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Carnival begins every year on the Friday before Shrove Tuesday and ends on Ash Wednesday. The cities most globally-known for their Carnival celebrations are Rio de Janeiro, Olinda, Recife and Salvador, yet almost every city in the country has shows, events and performances. The popular saying ‘the year doesn’t start in Brazil until after Carnival’ is not far from the truth as the long, national Carnival holiday seems to encourage putting off all work-related plans for after the festivities are truly over.
Surprisingly, Brazil’s festivities are associated with Catholicism and carnaval—a word derived from the Latin carne vale, meaning ‘goodbye flesh’—was originally a food festival where Catholic worshipers feasted in preparation for the following 40 days of Lent that started on Ash Wednesday. The Portuguese settlers brought this festival with them from Europe when they colonized Brazil in the early 1600s, though back then, it was celebrated as formal balls in the grandeur of the Portuguese elite’s homes. However, it didn’t take long for the Afro-Brazilians to start their own Carnival with African-inspired dances, music and the introduction of the fancy dress element by dressing up in a way that mocked the white Brazilian elite.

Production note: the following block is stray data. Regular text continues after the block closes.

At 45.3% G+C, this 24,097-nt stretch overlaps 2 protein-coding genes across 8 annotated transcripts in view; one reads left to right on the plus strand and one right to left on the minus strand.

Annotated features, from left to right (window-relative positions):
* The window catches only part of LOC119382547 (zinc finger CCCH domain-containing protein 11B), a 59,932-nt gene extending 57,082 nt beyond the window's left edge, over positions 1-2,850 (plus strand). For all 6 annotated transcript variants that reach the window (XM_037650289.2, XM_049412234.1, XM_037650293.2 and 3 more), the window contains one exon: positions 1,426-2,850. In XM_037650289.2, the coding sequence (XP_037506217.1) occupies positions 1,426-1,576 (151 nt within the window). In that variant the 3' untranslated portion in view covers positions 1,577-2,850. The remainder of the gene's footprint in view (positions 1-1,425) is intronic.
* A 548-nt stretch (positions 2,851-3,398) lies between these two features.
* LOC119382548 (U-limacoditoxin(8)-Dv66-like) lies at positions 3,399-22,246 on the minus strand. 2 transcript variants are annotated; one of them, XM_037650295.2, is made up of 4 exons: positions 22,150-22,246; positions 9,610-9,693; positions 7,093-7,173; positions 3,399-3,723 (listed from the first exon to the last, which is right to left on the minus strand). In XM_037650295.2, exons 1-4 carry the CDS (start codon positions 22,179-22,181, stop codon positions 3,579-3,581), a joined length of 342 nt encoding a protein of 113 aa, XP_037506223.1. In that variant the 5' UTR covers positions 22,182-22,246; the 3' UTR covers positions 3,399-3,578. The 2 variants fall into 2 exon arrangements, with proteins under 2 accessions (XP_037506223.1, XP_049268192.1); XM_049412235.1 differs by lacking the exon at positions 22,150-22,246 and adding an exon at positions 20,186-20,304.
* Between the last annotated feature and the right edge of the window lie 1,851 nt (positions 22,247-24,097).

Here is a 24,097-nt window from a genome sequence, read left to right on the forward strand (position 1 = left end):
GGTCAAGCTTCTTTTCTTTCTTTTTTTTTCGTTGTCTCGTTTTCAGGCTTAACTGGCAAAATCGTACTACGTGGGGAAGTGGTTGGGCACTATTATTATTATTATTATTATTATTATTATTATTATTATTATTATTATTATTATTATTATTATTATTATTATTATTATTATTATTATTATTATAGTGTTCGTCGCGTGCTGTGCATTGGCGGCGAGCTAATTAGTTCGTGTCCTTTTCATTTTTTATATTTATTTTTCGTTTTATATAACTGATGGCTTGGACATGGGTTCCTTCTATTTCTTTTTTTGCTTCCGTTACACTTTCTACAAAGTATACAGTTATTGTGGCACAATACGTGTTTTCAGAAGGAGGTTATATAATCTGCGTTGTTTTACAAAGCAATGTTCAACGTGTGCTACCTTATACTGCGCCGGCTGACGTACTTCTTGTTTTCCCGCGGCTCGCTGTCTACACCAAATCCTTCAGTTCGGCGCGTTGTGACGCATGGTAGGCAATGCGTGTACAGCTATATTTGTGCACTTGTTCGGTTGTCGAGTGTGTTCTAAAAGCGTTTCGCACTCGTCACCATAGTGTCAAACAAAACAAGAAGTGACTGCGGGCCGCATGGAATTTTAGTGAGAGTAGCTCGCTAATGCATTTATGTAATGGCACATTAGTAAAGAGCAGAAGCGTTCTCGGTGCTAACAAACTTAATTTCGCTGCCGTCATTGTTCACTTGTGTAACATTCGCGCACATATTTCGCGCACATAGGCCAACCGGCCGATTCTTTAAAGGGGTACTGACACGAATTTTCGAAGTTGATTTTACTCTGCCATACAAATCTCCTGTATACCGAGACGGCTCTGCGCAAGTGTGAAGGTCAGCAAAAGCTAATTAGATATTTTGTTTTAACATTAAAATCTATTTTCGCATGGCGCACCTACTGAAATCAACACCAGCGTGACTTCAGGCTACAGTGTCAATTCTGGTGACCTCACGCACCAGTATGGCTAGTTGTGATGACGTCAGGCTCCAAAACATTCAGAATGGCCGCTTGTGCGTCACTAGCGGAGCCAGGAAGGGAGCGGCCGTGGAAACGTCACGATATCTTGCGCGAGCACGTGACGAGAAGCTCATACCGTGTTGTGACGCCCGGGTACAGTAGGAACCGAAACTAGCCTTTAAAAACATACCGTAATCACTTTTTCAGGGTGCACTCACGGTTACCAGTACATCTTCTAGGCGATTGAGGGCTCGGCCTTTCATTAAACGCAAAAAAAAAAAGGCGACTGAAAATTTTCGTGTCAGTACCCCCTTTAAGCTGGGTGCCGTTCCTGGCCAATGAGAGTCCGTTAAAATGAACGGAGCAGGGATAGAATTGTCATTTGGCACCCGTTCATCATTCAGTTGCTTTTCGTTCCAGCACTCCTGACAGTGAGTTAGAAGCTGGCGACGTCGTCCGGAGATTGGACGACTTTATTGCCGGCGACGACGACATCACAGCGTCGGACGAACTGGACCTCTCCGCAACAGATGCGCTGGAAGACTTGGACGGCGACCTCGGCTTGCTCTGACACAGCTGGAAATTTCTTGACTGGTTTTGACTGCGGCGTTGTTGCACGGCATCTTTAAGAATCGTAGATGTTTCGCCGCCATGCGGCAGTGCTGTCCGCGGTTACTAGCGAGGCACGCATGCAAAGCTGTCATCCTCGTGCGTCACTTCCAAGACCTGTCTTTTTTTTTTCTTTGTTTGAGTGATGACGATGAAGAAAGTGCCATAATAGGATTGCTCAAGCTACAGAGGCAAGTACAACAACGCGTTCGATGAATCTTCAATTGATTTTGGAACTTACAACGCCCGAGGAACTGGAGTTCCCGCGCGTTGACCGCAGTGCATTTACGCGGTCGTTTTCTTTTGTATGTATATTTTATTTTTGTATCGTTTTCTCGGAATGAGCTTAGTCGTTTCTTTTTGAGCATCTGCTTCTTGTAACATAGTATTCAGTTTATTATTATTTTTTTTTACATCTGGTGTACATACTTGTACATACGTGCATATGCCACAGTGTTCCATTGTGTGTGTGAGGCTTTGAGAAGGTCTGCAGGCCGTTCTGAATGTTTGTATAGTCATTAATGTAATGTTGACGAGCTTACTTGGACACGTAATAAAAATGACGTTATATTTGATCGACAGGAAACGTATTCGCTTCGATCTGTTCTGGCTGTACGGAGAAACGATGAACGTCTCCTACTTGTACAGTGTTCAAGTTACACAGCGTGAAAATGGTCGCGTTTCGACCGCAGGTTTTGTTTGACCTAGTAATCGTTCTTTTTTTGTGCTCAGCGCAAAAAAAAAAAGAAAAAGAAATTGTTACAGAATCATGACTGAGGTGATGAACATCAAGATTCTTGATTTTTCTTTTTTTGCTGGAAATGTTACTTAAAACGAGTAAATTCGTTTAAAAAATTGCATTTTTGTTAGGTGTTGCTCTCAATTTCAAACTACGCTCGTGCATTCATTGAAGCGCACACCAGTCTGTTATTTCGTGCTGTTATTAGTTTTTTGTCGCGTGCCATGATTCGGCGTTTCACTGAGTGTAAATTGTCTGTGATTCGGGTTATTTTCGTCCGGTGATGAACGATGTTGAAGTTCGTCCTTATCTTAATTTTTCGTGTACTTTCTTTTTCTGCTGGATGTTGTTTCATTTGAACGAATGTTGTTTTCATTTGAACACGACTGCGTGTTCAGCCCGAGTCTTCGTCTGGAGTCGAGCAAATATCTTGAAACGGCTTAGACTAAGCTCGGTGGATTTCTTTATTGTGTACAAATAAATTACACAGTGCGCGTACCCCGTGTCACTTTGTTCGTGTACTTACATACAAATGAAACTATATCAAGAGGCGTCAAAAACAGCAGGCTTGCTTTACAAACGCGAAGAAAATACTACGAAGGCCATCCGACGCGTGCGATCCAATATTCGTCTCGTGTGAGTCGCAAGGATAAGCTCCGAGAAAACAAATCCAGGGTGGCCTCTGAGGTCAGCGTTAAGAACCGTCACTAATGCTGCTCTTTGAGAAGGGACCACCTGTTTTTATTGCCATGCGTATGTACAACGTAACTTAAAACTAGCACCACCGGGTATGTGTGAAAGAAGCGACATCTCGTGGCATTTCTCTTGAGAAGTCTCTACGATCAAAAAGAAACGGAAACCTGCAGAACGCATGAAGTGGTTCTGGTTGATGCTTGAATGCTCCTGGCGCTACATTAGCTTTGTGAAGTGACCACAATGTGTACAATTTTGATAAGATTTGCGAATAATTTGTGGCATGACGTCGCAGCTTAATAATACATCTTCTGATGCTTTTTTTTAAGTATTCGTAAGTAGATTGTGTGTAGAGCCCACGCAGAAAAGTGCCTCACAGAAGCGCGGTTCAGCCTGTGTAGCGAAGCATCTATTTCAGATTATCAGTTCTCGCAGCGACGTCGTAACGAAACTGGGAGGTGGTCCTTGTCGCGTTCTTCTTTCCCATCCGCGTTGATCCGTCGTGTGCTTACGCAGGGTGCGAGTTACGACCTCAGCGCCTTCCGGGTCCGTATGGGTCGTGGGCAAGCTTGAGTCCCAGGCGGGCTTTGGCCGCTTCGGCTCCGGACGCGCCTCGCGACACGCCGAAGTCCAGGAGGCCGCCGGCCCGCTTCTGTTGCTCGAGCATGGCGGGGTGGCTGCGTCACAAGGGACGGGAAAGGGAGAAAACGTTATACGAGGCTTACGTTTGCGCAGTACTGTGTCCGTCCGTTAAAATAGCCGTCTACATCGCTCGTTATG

For several years, Carnival was a segregated celebration. It wasn’t until the 20th century that the parties began to take to the streets and it became a festival that everyone enjoyed together. In Rio de Janeiro, samba—which was formerly considered the music genre of the poor and slaves—came to represent Carnival and in the early 1920s, the first samba schools were formed. This led to the samba schools starting to compete in the early 1930s through performances in the now world-famous parades in a bid to be crowned the winner of Carnival. At the same time, the Carnival Queen became an iconic figure of the schools. The Queen is the most talented and beautiful samba dancer chosen to represent each school, a position that is highly sought-after thanks to its prestige, status and lucrative modelling and TV deals.
These days, the parades take place in Rio’s Sambadrome, a wide avenue flanked on either side by large spectator stands that houses the tens of thousands of people who come to watch the jaw-dropping performances of the samba schools, which they prepare and practise throughout the entire year. The intricate costumes and impressive floats are made months in advance at the Cidade do Samba or Samba City, a large creative workshop in Rio’s downtown that is shared by all the samba schools. Although the religious element has become somewhat lost, the schools base their parade performances on certain themes that usually represent Brazilian history or social and environmental issues in Brazil, such as the Amazon Rainforest’s struggle or the history of Brazil’s Afro-Brazilian population.
What began as a Catholic event has turned into the world’s largest outdoor party and one that continues to grow each year, as Brazilians and foreigners alike take to Brazil’s streets to let go for one week and enjoy this traditional aspect of Brazilian culture.